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Investigating Children's Communication Difficulties

Ruzanna Harutyunyan's picture

Researchers at the University of the West of England are taking part in a study funded by the Department for Children Schools and Families (DCSF) to investigate best practice in service provision and support to help children with speech language and communication difficulties.

The three year £1.5 million project, 'Speech, language and communication needs (SLCN) cost effectiveness research programme' is a collaboration between The Centre for Educational Development, Appraisal and Research (CEDAR) at Warwick University, the Institute of Education at the University of London, Queen Margaret University, Edinburgh, LSE and UWE. Lead by the CEDAR, the project stems from the Bercow Review of provision for children and young people with SLCN published in July 2008.

The government subsequently published its response Better Communication, the SLCN action plan in December 2008, which committed to a series of initiatives to improve services for children and young people with SLCN culminating in the National Year of Speech, Language and Communication in 2011.

Professor Geoff Lindsay, the Project Manager from CEDAR said, “This is a very exciting, complex research programme and the whole team are delighted to have this opportunity to undertake research that will inform policy in this important area. We shall be developing links with other researchers and stakeholders including the Communication Trust, I CAN, Afasic, local authorities and primary care trusts (in particular speech and language therapy services), as well as engaging with parents and young people with SLCN themselves. We shall publish annual reports of the whole programme and specific research reports over the three years.”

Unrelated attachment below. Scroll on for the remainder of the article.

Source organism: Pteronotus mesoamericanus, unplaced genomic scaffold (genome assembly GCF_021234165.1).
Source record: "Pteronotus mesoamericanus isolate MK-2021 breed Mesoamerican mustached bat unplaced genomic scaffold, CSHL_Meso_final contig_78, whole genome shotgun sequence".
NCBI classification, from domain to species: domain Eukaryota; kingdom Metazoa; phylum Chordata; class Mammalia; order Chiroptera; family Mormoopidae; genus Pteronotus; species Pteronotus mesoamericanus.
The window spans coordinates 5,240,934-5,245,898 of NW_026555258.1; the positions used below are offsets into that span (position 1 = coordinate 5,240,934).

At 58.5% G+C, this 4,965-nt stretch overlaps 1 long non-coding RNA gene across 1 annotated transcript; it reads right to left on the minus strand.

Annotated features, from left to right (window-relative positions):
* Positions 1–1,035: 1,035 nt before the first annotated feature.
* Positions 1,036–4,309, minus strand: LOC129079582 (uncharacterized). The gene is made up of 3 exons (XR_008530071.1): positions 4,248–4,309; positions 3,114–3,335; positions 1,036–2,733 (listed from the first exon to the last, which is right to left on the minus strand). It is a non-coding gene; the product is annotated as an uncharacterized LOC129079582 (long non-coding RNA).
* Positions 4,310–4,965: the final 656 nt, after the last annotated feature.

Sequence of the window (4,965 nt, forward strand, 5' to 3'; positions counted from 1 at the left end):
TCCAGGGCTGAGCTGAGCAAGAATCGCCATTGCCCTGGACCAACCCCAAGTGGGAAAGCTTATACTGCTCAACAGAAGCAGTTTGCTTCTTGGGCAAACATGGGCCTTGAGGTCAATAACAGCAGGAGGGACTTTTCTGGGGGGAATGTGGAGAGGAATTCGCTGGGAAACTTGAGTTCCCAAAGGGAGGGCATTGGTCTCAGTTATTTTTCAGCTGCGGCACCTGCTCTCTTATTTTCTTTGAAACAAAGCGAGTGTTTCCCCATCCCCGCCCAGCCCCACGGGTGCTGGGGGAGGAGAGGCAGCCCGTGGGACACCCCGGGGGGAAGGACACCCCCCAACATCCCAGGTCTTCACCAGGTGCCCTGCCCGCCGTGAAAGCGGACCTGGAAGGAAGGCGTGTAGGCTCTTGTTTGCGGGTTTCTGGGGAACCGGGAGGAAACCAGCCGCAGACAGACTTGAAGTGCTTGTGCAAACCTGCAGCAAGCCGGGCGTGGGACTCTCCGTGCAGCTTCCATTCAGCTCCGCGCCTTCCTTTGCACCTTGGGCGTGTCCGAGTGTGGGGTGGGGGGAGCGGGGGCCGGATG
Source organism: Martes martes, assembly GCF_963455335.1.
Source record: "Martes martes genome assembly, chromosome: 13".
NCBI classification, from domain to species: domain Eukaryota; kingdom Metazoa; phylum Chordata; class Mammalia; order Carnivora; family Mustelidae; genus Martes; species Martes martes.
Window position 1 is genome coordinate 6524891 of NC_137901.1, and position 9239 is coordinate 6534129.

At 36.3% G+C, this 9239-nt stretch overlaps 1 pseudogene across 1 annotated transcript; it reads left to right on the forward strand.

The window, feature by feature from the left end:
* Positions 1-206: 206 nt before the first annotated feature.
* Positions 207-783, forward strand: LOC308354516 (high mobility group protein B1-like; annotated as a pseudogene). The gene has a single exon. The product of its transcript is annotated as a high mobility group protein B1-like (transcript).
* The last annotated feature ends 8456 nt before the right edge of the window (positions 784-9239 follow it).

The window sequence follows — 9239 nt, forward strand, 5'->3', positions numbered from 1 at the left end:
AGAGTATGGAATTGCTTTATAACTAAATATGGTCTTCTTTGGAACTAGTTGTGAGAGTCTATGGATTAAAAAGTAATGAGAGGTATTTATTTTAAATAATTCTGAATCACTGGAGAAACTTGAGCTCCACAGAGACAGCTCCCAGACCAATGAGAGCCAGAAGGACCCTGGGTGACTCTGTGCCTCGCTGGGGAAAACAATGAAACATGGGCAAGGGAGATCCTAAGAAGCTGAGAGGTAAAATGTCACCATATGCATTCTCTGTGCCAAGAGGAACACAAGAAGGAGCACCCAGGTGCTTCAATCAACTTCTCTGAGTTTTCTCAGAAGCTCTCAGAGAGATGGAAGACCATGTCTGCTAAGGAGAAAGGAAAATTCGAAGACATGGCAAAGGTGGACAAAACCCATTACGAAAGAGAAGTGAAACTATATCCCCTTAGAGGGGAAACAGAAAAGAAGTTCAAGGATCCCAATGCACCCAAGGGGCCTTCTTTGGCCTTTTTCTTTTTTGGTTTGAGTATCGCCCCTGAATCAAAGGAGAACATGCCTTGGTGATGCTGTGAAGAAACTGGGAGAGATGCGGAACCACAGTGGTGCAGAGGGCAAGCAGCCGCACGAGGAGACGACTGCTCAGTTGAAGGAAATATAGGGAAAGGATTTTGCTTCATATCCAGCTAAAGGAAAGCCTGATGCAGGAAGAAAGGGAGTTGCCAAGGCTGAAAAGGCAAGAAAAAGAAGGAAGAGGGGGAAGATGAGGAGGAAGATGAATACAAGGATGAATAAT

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The project team at UWE will be led by Professor Sue Roulstone who is also Director of the Speech and Language Therapy Research Unit based at Frenchay Hospital.

She explains, “Here at UWE, we will be leading the stakeholder engagement part of the study. We will be finding out about the views of families and children. We want to find out what they would like to achieve and what they want to see happen to help with the progress of children with SLCN.

“Children needing support fall into two broad categories. On the one hand there are children who for one reason or another find it difficult to learn to talk - they may find it hard to learn new vocabulary or to put words into sentences or to understand questions and directions. If children are going to have difficulties of this kind they usually experience this during Pre School and primary years.

“Other children might experience communication difficulties that are associated with other conditions such as autism or learning difficulties.

“Investigating the right way of meeting the needs of these children is imperative as early or ongoing communication problems can lead to education problems and potentially to serious social isolation.

“This project is especially exciting as it will develop as we discover more about the needs and thoughts of the key stakeholders. The results coming out of the first year of the study will inform its progress. I will be working with a small team here at UWE comprising Dr Jane Coad, an expert in researching children's perspectives and Dr Yvonne Wren, who is a specialist speech and language therapist in delivering interventions in educational contexts."